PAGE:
Articles Related to Epithelial Ovarian
An Observational Chart Review of a Comparison of Generic to Reference Liposome-Encapsulated Doxorubicin Hydrochloride in Subjects with Epithelial Ovarian Carcinoma Who Have Failed Platinum-Based Chemotherapy
This study tested for the effects of generic liposome-encapsulated doxorubicin hydrochloride (generic doxorubicin) compared to reference-pegylated liposomal doxorubicin hydrochloride (reference doxorubicin) as a treatment for patients afflicted with epithelial ovarian carcinoma whose disease has progressed after platinum-based chemotherapy. Chart-reviews of actual patients enrolled in a community-based NIH trial suggest that both generic and reference liposomal doxorubicin hydrochloride (HCl) are equally effective as treatment for ovarian cancer carcinoma.
Former Effective Immunotherapy without Adverse Events of Inoperable Epithelial Ovarian Cancers and a Prospect for the Immune Prophylaxis
Current cancer treatments by immune checkpoint blockades are limited due to severe adverse events caused by alteration of the immune system required for homeostasis of normal tissues. Common cancer chemotherapy alters the quality of patients’ lives. Platinum-based treatment can lead to severe neurotoxicity with chronic debilitation. Additionally, survival of patients with epithelial ovarian cancers (EOCs) has remained poor despite extensive cytoreductive surgery, high dose chemotherapy, checkpoint blockades and immunotherapies effective in some other types of cancer. The pathobiology of EOC cancer stem cells (CSCs) is not well understood. Observations demonstrate that EOCs exhibit in vivo two distinct CSC types - perivascular diploid CSCs dividing asymmetrically with the help of the host suicidal CD8+ T cells, and haploid CSCs at the cancer abdominal surface originating from meiosis I cytokinesis of bulk surface cancer cells. The perivascular CSCs contribute to the cancer cell bulk and, via left ovary venous blood, can cause EOC liver metastases. Haploid CSCs released from the bulk cancer surface cause the common pelvic and abdominal EOC spread. Former elimination of the host antibodies blocking T cell effectors by intermittent doses of cyclophosphamide exhibiting significant immunomodulatory anticancer effects, facilitation of the immune system reactivity against alloantigens of cancer cells by blood transfusions, and augmentation of anticancer immunity by bacterial toxins, resulted during the subsequent treatment-free period into rejection of inoperable EOCs without any adverse events during the treatnment. To help prevent cancer relapses, patients treated for advanced primary epithelial cancers should be considered as candidates for continuously stimulating immune anticancer activity by treatments such as daily metformin and weekly lentinan consumptions.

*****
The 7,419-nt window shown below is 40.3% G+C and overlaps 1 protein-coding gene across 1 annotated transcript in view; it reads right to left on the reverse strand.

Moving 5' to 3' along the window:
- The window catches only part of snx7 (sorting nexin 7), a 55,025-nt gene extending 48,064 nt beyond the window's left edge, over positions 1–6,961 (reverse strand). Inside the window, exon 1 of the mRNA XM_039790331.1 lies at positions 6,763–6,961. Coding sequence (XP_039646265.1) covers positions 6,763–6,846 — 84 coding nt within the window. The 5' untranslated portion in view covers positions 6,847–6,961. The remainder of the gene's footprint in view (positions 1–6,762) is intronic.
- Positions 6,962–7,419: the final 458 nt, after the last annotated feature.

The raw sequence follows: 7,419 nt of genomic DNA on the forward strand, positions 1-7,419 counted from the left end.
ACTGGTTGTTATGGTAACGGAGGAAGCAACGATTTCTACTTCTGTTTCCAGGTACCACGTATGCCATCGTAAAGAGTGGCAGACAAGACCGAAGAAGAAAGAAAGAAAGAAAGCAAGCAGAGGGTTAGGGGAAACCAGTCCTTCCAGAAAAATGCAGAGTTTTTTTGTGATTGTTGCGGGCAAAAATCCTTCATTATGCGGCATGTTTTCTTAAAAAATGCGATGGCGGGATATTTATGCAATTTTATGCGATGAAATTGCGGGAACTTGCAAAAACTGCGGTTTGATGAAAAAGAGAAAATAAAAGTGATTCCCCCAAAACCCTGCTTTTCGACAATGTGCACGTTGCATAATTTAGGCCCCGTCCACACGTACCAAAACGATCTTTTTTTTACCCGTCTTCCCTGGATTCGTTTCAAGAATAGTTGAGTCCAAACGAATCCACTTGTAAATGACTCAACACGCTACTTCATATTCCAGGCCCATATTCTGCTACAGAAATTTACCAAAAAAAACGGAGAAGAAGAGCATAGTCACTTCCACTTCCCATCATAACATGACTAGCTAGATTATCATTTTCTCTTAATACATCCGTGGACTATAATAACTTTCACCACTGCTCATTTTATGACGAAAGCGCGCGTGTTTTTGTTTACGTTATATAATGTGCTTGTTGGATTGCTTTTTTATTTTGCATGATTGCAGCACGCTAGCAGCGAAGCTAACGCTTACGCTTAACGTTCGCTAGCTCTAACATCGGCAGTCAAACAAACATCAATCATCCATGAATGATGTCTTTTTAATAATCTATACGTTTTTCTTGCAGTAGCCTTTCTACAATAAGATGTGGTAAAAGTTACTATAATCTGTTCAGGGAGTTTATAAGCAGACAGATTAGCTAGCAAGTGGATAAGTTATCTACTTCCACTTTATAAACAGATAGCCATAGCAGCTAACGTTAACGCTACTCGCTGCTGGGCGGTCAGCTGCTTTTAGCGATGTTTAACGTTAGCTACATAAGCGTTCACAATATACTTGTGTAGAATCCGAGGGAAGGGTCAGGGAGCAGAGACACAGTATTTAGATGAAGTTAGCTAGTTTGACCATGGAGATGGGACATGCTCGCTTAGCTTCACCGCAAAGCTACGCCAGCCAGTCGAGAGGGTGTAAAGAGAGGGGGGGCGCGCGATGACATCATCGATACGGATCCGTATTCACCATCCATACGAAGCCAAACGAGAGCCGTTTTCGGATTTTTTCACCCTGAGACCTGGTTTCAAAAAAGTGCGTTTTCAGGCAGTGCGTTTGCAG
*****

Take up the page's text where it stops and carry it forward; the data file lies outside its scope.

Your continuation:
A 13 year old, premenarchal, previously healthy girl presented to the emergency department of our hospital with complaints of vomiting, constipation and abdominal pain for past one day. The patient also complained of slowly increasing abdominal distension and mild abdominal discomfort since past four months.
Molecular Mechanism Linking BRCA1 Dysfunction to High Grade Serous Epithelial Ovarian Cancers with Peritoneal Permeability and Ascites
Ovarian cancer constitutes the second most common gynecological cancer with a five-year survival rate of 40%. Among the various histotypes associated with hereditary ovarian cancer, high-grade serous epithelial ovarian carcinoma (HGSEOC) is the most predominant and women with inherited mutations in BRCA1 have a lifetime risk of 40-60%. HGSEOC is a challenge for clinical oncologists, due to late presentation of patient, diagnosis and high rate of relapse. Ovarian tumors have a wide range of clinical presentations including development of ascites as a result of deregulated endothelial function thereby causing increased vascular permeability of peritoneal vessels.